Jerry turned down several scholarships from major football powers to accept a basketball offer from Evansville College. He earned three varsity basketball letters with the Purple Aces and played baseball for three seasons. In 1965, Jerry’s freshman year, Evansville won the NCAA college division basketball title. He worked his way into the starting lineup as a junior. “Strong rebounder despite his 6-2 height,” says Jerry’s 1967-1968 player sketch. “Probable starter with quick moves. Jerry is in excellent shape and has the desire and ability to make the difference in a close game.” As a senior, Jerry scored 281 points in 28 games to help Evansville reach the NCAA college division quarterfinals.
Jerry spent a fifth year at Evansville and earned a degree in education in 1969. After graduation, he landed a recreation director’s position at an Evansville preparatory school. The job was due to start in the fall, and Arad McCutchan, Jerry’s college basketball coach, wanted him to work at McCutchan’s summer camp. But Jerry decided on a construction job that offered higher pay.
Shortly after 8 a.m. on Aug. 18, 1969, Jerry was working on a highway construction project near the Southwest Indiana town of Griffin. According to contemporary accounts, Jerry was next to the front of an asphalt spreader when his right foot got caught in a wheel. He was thrown backwards onto the pavement and apparently knocked unconscious. Unable to see Jerry’s prostrate form, the driver kept moving the black-topping device forward. Before a foreman saw what had happened, a wheel rolled over Jerry and crushed his chest. The coroner’s report said he died of head and internal injuries.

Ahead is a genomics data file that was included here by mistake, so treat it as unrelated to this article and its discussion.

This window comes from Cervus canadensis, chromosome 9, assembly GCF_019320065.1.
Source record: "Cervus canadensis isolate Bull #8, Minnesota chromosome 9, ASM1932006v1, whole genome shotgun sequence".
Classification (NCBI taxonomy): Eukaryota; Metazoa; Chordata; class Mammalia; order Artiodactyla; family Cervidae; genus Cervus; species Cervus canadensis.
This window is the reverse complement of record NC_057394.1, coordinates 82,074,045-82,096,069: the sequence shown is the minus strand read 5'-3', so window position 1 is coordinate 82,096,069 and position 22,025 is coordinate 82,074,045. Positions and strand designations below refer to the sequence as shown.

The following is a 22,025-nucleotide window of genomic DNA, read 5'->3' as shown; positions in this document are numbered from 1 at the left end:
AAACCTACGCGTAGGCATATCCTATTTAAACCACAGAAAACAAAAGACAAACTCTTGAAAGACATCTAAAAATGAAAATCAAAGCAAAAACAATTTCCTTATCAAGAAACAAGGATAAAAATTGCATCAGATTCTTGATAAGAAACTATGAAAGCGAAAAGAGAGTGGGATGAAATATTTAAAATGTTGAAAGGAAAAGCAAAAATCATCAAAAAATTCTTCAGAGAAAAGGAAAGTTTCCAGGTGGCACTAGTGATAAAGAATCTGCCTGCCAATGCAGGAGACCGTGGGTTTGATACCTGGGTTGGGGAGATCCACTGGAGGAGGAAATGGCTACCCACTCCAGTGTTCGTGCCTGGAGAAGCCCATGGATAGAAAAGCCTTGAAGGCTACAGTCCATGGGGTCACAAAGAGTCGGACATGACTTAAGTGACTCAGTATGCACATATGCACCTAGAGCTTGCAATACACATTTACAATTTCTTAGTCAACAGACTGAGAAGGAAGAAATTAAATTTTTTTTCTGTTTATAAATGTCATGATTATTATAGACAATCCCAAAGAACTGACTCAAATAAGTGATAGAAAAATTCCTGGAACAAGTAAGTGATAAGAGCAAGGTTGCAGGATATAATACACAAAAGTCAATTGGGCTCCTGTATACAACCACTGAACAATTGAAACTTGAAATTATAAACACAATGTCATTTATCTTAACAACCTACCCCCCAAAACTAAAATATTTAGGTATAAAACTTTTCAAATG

Jerry was only four weeks past his 23rd birthday, and he left behind a widow and two small children. Also surviving were his parents, Bill and Mary, a sister, and four brothers. Eight-year-old Don was too young to understand the depths of the trauma. “The guy who owned the construction company came to the house to tell my parents,” Don says. “I remember my mom and dad sending me outside, and I remember being out in the backyard with a bat, trying to impress that guy with my swing.”[pagebreak]
Among the family was the only Mattingly daughter, Judie Ann Turner, and in time, the other Mattingly boys followed Jerry’s example, blossoming into exceptional athletes. “Randy was five years older than Michael,” says Don, “and Michael was five years older than me. We played wiffle ball, basketball, football, and everything else in the backyard and down the street. Me and Michael were at odds pretty good. We’d fight all the time.”
Born five years after Jerry, Randy became a star quarterback for Evansville College. He was the Cleveland Browns’ fourth-round pick in 1973 and finished his career in the Canadian Football League. Michael went on to star in baseball and basketball at the University of Southern Indiana.